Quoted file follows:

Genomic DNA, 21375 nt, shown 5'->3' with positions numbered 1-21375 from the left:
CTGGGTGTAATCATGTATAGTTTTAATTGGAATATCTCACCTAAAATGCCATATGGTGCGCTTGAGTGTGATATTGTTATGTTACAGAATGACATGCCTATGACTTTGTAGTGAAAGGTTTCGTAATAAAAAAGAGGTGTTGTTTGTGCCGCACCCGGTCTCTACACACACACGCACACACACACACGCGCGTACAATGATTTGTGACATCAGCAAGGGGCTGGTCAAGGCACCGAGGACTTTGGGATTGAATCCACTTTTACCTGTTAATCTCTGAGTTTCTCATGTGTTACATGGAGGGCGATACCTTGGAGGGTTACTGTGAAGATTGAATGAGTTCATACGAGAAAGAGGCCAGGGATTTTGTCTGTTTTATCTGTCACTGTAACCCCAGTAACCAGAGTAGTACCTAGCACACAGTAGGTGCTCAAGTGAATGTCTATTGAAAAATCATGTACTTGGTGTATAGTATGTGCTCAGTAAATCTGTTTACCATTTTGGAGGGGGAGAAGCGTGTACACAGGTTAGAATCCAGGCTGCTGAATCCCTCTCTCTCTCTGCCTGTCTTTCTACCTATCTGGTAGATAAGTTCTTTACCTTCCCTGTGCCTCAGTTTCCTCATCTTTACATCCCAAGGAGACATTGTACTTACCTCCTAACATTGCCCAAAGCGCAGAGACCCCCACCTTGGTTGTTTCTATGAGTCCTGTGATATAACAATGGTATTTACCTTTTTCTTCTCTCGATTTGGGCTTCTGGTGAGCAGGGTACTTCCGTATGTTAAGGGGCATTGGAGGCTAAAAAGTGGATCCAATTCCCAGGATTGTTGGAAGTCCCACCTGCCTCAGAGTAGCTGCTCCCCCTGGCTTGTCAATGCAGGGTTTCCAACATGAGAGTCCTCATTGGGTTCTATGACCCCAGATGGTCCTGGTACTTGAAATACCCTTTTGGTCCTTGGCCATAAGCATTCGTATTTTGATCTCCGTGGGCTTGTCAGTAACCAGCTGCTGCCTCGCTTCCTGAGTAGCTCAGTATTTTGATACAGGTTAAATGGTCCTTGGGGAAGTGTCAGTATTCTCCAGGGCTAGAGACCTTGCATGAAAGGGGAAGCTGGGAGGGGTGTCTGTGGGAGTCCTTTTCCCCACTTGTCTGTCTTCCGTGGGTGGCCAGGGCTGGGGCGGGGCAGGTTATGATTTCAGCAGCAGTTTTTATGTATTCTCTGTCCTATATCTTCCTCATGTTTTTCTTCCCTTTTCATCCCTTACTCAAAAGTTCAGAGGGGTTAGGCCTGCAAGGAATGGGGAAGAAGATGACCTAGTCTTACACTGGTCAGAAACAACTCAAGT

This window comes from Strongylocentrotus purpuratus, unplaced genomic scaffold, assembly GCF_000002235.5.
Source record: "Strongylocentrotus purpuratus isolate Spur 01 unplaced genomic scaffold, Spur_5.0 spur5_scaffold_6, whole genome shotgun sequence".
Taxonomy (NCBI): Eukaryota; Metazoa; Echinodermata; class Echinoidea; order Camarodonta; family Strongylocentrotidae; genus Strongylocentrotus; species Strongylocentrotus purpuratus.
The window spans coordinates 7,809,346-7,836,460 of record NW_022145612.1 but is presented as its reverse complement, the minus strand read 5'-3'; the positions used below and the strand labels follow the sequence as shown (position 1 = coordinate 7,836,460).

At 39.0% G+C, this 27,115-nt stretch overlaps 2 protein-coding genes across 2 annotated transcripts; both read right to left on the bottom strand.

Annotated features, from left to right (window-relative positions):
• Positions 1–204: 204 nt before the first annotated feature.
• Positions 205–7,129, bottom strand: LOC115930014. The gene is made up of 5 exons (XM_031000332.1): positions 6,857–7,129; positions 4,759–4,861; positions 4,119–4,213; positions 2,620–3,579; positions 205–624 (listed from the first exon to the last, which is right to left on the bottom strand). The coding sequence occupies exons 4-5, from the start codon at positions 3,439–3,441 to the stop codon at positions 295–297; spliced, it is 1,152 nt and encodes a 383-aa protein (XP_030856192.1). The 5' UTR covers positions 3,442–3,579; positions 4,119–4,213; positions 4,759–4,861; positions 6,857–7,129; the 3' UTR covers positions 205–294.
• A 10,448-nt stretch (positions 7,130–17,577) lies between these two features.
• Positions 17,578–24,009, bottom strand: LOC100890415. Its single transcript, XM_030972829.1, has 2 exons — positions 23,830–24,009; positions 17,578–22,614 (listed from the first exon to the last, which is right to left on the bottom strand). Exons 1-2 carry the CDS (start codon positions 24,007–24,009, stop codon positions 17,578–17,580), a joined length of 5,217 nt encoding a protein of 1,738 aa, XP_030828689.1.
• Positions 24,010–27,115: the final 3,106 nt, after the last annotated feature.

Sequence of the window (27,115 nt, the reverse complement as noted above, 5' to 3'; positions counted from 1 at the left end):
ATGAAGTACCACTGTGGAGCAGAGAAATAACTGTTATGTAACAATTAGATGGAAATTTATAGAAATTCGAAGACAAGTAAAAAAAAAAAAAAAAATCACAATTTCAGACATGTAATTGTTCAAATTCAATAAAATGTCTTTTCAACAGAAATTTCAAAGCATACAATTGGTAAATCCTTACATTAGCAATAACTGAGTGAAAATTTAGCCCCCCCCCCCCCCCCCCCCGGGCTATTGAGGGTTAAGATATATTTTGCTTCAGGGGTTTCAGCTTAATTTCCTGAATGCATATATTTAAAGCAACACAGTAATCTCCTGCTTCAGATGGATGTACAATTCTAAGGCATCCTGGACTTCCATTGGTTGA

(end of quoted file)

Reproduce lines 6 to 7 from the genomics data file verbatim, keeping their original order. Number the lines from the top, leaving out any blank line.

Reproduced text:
The window spans coordinates 7,809,346-7,836,460 of record NW_022145612.1 but is presented as its reverse complement, the minus strand read 5'-3'; the positions used below and the strand labels follow the sequence as shown (position 1 = coordinate 7,836,460).

At 39.0% G+C, this 27,115-nt stretch overlaps 2 protein-coding genes across 2 annotated transcripts; both read right to left on the bottom strand.